ALBANY, N.Y. — In 2021, a hunter shot what was thought to be a coyote 40 miles west of Albany, but DNA testing has revealed that it was an endangered wolf.
Experts from the New York State Department of Environmental Conservation revealed Thursday the DNA of the shot animal was that of a male wolf.
The discovery makes it the third confirmed wolf identified in the wild in New York in the past 25 years, according to state officials. It’s unclear where the wolf came from, but it is most likely from a Great Lakes population of wolves.
Wolves are protected in New York state as an endangered species.
According to the DEC, the natural return of wolves in New York is unlikely.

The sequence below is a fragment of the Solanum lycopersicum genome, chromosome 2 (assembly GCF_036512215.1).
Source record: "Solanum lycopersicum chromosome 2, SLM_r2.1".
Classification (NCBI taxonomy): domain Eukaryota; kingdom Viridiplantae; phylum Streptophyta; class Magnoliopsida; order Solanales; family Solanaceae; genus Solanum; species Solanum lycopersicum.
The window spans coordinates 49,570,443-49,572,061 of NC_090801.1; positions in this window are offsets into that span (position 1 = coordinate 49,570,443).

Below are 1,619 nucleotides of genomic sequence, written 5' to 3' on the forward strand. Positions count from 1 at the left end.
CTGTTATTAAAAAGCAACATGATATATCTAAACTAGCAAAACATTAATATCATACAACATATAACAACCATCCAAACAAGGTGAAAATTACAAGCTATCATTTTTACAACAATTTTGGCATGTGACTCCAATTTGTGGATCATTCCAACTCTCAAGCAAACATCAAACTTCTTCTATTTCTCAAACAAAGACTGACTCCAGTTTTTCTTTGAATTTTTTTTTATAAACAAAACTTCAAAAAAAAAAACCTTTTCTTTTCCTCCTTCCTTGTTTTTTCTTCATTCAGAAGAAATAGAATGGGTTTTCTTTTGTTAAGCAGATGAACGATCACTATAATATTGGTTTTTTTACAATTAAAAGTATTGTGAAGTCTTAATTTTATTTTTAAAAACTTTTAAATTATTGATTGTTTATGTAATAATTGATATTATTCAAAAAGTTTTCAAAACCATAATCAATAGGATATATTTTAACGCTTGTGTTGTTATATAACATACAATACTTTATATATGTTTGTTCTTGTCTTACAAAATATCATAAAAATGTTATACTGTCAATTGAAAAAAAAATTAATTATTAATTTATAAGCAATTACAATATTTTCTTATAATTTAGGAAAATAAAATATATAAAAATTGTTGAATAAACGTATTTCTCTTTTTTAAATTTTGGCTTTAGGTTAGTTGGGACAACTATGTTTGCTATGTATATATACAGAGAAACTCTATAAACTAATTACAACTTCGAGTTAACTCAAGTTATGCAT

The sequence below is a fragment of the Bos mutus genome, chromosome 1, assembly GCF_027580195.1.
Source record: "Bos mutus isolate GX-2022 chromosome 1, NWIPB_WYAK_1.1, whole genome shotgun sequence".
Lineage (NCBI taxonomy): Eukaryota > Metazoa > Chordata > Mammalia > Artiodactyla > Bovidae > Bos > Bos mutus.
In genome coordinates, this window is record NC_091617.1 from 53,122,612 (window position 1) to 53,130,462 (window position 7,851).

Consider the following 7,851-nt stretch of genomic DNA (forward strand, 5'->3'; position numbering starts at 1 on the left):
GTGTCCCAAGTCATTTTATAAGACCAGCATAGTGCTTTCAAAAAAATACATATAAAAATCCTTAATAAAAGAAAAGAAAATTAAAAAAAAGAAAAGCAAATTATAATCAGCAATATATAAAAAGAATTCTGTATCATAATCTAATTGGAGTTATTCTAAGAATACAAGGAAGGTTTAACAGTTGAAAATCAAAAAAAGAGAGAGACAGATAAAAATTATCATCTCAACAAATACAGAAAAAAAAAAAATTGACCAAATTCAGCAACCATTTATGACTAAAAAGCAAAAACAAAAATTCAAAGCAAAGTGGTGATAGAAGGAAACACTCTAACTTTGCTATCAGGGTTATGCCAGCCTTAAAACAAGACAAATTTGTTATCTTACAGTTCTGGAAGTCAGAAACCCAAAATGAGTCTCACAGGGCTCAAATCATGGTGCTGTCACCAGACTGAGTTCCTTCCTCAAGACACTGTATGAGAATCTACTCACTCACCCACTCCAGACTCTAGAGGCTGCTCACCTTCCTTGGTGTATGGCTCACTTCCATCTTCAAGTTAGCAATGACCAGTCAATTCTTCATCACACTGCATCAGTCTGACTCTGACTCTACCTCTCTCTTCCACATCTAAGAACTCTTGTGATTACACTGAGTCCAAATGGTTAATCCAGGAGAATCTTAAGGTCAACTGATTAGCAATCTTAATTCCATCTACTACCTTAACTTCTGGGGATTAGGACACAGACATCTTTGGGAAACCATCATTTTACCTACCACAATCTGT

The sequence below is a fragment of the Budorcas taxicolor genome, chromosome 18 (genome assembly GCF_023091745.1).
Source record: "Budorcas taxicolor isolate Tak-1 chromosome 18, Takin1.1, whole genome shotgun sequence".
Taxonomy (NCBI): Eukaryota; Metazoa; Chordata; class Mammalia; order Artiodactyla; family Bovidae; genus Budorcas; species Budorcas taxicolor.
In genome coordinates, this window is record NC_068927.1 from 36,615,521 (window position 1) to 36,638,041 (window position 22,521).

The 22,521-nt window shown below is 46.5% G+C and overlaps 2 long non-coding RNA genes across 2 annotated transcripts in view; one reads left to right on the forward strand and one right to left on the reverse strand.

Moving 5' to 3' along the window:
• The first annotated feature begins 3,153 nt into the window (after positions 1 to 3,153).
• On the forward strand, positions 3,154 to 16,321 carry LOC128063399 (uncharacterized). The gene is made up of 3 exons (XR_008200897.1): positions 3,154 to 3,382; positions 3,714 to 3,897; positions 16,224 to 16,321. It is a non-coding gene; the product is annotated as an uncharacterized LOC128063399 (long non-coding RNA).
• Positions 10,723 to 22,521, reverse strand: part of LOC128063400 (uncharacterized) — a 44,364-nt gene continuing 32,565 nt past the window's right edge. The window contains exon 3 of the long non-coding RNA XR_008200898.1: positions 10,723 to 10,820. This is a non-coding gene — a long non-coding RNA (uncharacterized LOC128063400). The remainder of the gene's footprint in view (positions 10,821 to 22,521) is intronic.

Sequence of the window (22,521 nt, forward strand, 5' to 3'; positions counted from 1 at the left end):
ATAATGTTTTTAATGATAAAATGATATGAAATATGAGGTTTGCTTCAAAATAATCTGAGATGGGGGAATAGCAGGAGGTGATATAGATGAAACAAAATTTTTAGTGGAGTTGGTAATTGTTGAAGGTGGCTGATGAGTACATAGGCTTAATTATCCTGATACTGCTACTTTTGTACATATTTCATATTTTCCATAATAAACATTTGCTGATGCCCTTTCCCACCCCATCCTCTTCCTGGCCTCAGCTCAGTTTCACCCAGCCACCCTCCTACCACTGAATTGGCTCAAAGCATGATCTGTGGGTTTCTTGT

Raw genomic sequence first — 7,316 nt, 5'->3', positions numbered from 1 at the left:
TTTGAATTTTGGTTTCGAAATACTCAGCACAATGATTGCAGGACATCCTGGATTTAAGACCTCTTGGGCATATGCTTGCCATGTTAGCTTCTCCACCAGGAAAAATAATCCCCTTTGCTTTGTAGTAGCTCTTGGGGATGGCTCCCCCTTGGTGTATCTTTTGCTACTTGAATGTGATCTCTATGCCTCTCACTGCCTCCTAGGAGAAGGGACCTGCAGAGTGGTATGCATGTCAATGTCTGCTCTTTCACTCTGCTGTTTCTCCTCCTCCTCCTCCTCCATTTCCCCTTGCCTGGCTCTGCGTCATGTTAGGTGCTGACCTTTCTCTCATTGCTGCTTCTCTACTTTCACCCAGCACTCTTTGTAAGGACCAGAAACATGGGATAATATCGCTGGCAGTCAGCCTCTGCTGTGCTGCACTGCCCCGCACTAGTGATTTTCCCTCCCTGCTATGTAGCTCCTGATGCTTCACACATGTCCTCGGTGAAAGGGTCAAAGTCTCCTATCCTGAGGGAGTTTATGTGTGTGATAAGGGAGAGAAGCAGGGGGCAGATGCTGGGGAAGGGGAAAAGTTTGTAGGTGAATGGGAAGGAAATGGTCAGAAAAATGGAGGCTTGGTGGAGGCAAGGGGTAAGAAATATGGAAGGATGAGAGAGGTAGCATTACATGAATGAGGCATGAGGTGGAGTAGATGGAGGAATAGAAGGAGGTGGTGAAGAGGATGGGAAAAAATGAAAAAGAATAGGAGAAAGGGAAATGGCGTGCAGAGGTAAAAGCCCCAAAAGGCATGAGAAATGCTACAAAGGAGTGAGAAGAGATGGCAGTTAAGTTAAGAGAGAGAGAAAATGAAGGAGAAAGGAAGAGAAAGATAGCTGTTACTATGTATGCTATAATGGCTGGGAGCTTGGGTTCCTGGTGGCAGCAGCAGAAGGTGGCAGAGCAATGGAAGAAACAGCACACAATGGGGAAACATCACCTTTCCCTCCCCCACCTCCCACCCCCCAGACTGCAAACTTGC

“For a pack of wolves to be established in the state, breeding populations of female wolves would need to return to the state and breed with male wolves which typically roam farther from their packs,” according to the DEC press release.
While captive wolves have been released into the wild in the state, some advocates suggest that wolves could be crossing over the St. Lawrence River from Canada when it’s frozen into New York and New England, according to The Associated Press.
Wolves are believed to have been eradicated from the Northeast by the start of the 20th century. Still, many residents have reported seeing animals that they believe closely resemble wolves.
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